Staying in the EU, in contrast, does have majority support in the country and has done in the polls for a year or more. It also enjoys a majority in Parliament, though the implacable opposition of the May-byn axis is preventing that being heard.

So we are stuck.  That’s why more and more MPs are falling behind the idea of a Final Say referendum which could bring closure to the grief-ridden process upon which we have embarked.

And it’s not actually that complicated. Parliament can decide which of the multi-coloured dream-coat options for Brexit it supports – Norway, Canada or the Wrexit of no deal at all.  It can put that to the country in a ballot versus the option of staying in.

For sure, both sides would accept the result because both sides would see that the people have voted, unlike in 2016, based on informed consent.

It is not a perfect solution – but we are with Her Majesty – let us come together, as we always do, and find common ground through the ballot box.


Simon Allison is the chairman of Conservatives for a People’s Vote. This is an edited version of an article published on the Citizens For Britain website.

Open Letter: Conservatives urge MPs to ask the Public for Informed Consent on Brexit

We, the undersigned councillors, officers and representatives of Conservative grassroots organisations, past and present, have grave concerns about the direction our country is headed due to Brexit.

More than two and a half years since the EU referendum, Brexit continues to overshadow all other policy matters. Despite tireless work by the PM and civil service, the promised effortless transition to life outside the EU is not even on the horizon.

As March 29 rapidly approaches, any consensus over what should replace the current arrangement we have with our European neighbours remains elusive. The proposed deal by HMG is rejected both by Eurosceptics as well as those who wish to retain a leading role for the UK in the EU.
The prospect of crashing out of the EU with a reckless No Deal Brexit is clearly against the national interest.

We believe that there has to be another choice. We urge MPs to back the increasing calls for informed consent to be sought from the people, so Britain can either reaffirm its decision to leave the EU with a clearly defined vision for the future, or pull back from a course that could be highly detrimental to the country we all love.

As Conservatives this is not our preferred course of action. As believers in representative democracy we are generally not well disposed to the use of plebiscites and believe that the 2016 referendum was
extremely damaging, worsening divisions rather than settling them. The policy of leaving the EU at all costs obscures the underlying issues which led to the vote. Instead of addressing those issues we are in danger of exacerbating them by continuing on the present course.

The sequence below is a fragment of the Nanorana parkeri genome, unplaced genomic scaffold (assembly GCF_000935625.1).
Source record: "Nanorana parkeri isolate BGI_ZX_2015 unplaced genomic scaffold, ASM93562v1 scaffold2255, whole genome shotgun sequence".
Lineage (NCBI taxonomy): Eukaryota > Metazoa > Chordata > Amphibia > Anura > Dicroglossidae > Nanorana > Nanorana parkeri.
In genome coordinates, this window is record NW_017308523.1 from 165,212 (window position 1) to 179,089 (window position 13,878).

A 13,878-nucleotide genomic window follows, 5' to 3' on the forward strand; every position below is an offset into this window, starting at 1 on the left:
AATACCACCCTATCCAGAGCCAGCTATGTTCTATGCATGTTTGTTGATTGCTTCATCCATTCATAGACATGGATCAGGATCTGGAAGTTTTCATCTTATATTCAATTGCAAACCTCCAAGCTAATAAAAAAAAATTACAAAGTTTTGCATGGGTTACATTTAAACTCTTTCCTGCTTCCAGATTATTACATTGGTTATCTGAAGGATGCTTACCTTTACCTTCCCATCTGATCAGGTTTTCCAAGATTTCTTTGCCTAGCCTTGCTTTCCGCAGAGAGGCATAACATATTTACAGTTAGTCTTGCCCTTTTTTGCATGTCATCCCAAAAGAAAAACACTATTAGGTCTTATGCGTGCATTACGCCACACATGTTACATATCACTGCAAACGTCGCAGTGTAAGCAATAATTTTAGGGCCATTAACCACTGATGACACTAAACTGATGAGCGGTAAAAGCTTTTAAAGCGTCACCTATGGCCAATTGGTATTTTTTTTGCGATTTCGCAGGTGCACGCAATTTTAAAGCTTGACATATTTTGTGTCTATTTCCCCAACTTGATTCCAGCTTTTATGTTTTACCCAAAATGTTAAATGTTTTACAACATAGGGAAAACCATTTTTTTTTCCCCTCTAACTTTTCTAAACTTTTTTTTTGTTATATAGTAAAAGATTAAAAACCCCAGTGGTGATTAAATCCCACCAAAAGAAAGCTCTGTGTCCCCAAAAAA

Since June 2016 Britons have learned a lot about what is at stake in leaving the EU. Opinion has shifted significantly as people see the damage not just to our economy, but to social cohesion, security and our health service.

We ask you to put it back to the British people one more time.


1. Cllr Paul Bettison – Leader, Bracknell Forest Borough Council, Berkshire
2. Cllr Richard Cherry – District and Town Councillor, Burgess Hill, Mid Sussex
3. Cllr Christine Cherry – Town Councillor, St Andrews, Burgess Hill, Mid Sussex
4. Cllr Luke Clancy – Croydon Council, London
5. Cllr Matt Clare – Eltham South, Greenwich
6. Cllr Charlie Davis – Eltham North, Greenwich
7. Cllr Samantha England – Sprowston South East and Deputy Chair Political, Norwich North, Norfolk
8. Cllr Julian Gren, North Ward, Ross-on-Wye, Herefordshire
9. Cllr Peter Heydon – Executive Member Transformation & Finance, Bracknell Forest Council, Berkshire
10. Cllr John Keeling MBE – Breage, Germoe and Sithney, Cornwall
11. Cllr Stephanos Ioannou – Southgate, Enfield, London
12. Cllr Hannah Lerego – East Ward, Ross-on-Wye, Herefordshire
13. Cllr Roger Mace – Deputy Leader of Conservative Group, Lancaster City Council, fmr Council Leader 2007-2009, Lancashire
14. Cllr Paul Messenger – Kent County Council, Ramsgate Division, Kent
15. Cllr Richard Micklewright – Ravensthorpe, Daventry, Northamptonshire
16. Cllr Tracy Moore – Tunbridge Wells Borough Council, Kent
17. Cllr Peter Rawlinson – South Northamptonshire Council, Northamptonshire
18. Cllr Daniel Sargeant – Finchampstead North,  Wokingham, Berkshire
19. Cllr Adam Sykes – Clatterbridge, Wirral, Merseyside
20. Paul Verity, District Council Candidate, St Albans, Hertfordshire
21. Julian Tanner – Chair, Brentford & Isleworth Conservatives, London
22.James Terras – fmr Chair, Selkirk Conservatives Club, Selkirk, Scotland
23. Daian Akand – fmr Deputy Chaie, Young Conservatives Bermondsey & Old Southwark, London
24. Harry Bower – Student representative and fmr committee member, Oxford Brookes Conservative Association, Oxfordshire
25. Emmanuel Jannsen – Chairman, King’s College London Conservative Association, London
26. Tom Hulme – Political Secretary, Lincoln University Conservative Society, Lincolnshire
27. Liam Pem – Chair, Young Conservatives Lambeth, London
28.Charley Jarrett – Executive Council Member, LGBT Conservatives, London
29. Nicolas Maclean – fmr councillor, Royal Borough of Kensington and Chelsea 1979-90, Political Assistant to Rt Hon Margaret Thatcher MP, 1975-90
30. Rob Stanton – Former Mayor of Wokingham, Berkshire
31. Mohammed Amin, Chairman of the Conservative Muslim Forum, signing in a personal capacity